I have been contemplating whether this is indeed a milestone post or not. The numbers mean as many recipes??? Well, nearly. I pat myself, aha! I can cook this many, great. But what these few months of blogging has given me is much, much more. It has been lovely and lively interacting with loads of blogger friends, some with a little more attachment and so on. It is worth celebrating then, don't you think?
To post a recipe to mark this was a task. There are a few posts to see the light of blog sphere, most of them are in pictures, write-up pending. So I took the suggestion of the two people who have been eating these most part of their lives...my husband and daughter. They came up with the idea of putting up something I cook and collectively we relish, which in itself is a difficult task. My husband used to be a pick and choose eater until recently. So it could have been a potato dish if he had his way. Niki is fine with most veggies and such. They came up with the two dishes for this post and here I am posting it for them.
At home, when we were young, our grandmother and mother would indulge the three of us with different sweets prepared for different festivals. They used to make our choicest of the lot.
It used to be wheat halwa for Bhoghi, obbattu for Ugadi ans so on. Somehow, they never made badam halwa.
There was one Arya Bhavan near the Rajaganapathy temple in Salem. Appa used to buy this from there, just like bakes from Henry and Woolsey the famous bakers of Salem. The halwa used to come in tiny packets, wrapped in butter-paper, sweet and in a nice yellow colour. We love them.
Later I learnt from few cookbooks to make badam halwa.
Now this recipe works well for me and hope you will enjoy this too.
1 cup almonds
1 cup sugar
1/2 cup milk (toned for low fat version)
Few strands of pure saffron
1/4 cup ghee
Soak almonds in hot water for about 20 minutes. Blanche them and using the milk grind to a fine paste.
Dissolve sugar in some water and boil until you achieve a thick syrup.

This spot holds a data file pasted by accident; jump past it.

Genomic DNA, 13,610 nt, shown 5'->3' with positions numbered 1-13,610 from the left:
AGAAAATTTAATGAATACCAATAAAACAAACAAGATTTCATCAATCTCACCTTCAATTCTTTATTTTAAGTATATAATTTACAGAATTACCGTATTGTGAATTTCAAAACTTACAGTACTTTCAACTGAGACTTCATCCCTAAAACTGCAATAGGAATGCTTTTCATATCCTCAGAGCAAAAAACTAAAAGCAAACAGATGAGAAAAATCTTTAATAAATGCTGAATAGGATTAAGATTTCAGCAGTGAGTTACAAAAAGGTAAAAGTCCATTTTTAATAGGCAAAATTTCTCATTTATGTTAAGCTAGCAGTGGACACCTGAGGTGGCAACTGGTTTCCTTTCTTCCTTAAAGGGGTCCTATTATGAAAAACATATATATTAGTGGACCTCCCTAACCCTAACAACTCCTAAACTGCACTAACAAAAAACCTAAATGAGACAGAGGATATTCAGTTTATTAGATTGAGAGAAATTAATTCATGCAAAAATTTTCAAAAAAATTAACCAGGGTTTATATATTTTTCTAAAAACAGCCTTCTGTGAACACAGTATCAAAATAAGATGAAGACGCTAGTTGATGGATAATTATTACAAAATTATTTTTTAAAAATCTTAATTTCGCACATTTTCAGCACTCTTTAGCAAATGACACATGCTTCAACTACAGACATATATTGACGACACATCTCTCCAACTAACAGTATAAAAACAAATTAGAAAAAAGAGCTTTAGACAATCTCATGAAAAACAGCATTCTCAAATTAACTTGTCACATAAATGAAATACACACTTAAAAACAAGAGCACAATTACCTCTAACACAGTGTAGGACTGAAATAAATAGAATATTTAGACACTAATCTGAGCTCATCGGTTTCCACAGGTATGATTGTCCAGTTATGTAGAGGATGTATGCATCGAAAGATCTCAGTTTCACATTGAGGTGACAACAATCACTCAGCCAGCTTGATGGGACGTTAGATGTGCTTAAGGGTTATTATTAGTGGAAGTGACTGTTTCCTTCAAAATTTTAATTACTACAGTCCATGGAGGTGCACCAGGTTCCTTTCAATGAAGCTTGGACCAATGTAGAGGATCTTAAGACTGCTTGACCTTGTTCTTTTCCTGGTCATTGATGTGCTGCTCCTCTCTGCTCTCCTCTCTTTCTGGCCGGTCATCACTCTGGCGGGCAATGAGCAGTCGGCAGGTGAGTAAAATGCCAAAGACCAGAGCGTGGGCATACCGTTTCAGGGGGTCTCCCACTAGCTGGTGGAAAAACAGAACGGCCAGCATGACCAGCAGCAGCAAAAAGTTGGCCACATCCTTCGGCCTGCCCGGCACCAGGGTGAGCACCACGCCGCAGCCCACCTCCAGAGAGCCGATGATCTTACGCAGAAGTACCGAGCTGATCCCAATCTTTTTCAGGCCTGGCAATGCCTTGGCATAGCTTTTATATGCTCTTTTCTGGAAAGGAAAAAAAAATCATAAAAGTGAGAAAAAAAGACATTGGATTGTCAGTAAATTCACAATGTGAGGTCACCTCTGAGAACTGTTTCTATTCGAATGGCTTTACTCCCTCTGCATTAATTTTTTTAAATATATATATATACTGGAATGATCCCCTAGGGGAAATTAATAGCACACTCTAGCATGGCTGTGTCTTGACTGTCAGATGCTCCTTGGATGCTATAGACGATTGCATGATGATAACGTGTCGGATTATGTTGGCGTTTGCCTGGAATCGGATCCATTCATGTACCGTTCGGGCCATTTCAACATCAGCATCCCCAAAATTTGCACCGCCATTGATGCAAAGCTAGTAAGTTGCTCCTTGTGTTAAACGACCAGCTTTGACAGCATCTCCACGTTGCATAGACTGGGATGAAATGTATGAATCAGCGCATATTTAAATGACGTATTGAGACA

Mix the strands of saffron in some milk and dissolve them.
When the syrup consistency has been achieved, add the almond paste to it and stirring continuously allow it to blend well. Add the dissolved saffron too.
Cook the mix well adding the ghee in small portions until they come well together and start leaving the sides. Switch the fire off immediately. The halwa will still be semi solid but will thicken as it cools. Let the halwa reast in the same utensil for some minutes.
Transfer to a different container to store.
Garnish with roasted cashew nuts. You may also add cardamom powder for flavour but not necessarily.
Use of milk for grinding is optional, though that helps reducing quantity of ghee. Also as almonds have some fat content, ghee can be adjusted accordingly.
I usually serve this hot by heating small portions in the microwave.That makes it very indulgent, finger-licking good :)
This is the one vadai most of my mom's family memebers (my maternal grandma's daughters and daughters-in-law) make for Saraswathy pooja without exception.This is yet another very indulging dish from my grandmother's kitchen.
This year one of my cousin's wife, Priya manni sent this dish to Radio mirchi and won the first prize!!!
My mother makes them coin size and we just grab in fistfulls no end! We had our friend over for dinner the night of this year's Saraswathy pooja and he tried to take these with rice instead of vegetables:) I guess that I have piqued your interest enough that I should get to the recipe now.
2 cups rice flour ( prepared by soaking rice and pounding it; you may use store bought flour too)
2 level cups water
2 tablespoons thuvar dhal
1/4 cup yoghurt
3 tablespoons fresh coconut, scrapped finely
6 green chillis
1 tablespoon channa dhal
2 teaspoons mustard seeds
few fresh curry leaves
2 teaspoons oil for tempering
Salt to taste
Oil for deep frying
Soak thuvar dhal for an hour, drain and grind coarsely along with coconut and chillis.
Soak channa dhal in some water for some time. Drain and keep aside.
Heat the oil for tempering in a heavy bottomed kadai, temper with mustard seeds and curry leaves. Add the channa dhal and toss for two minutes before adding the water.
Add the yoghurt, salt and the thuvar dhal paste, stirring well.
When this starts boiling, reduce heat to lowest and add the rice flour. Blend them well to form a lump that a small portion of it rolls between your fingers.
Take off the fire. Cool and knead well to obtain a lump-free, smooth dough. Make small balls and flatten them like discs. Small and medium thin discs that do not crack at edges should be the correct texture. You might sprinkle some warm water if necessary, but exercise caution, more water results in oily vadais.
Heat oil in a kadai and deep fry the prepared discs over medium heat, turning them around. Remove with a slotted ladle once the vadais are crisp and golden brown.
These vadais will stay crisp for few hours turning soft and chewy later. But both ways they taste just as good.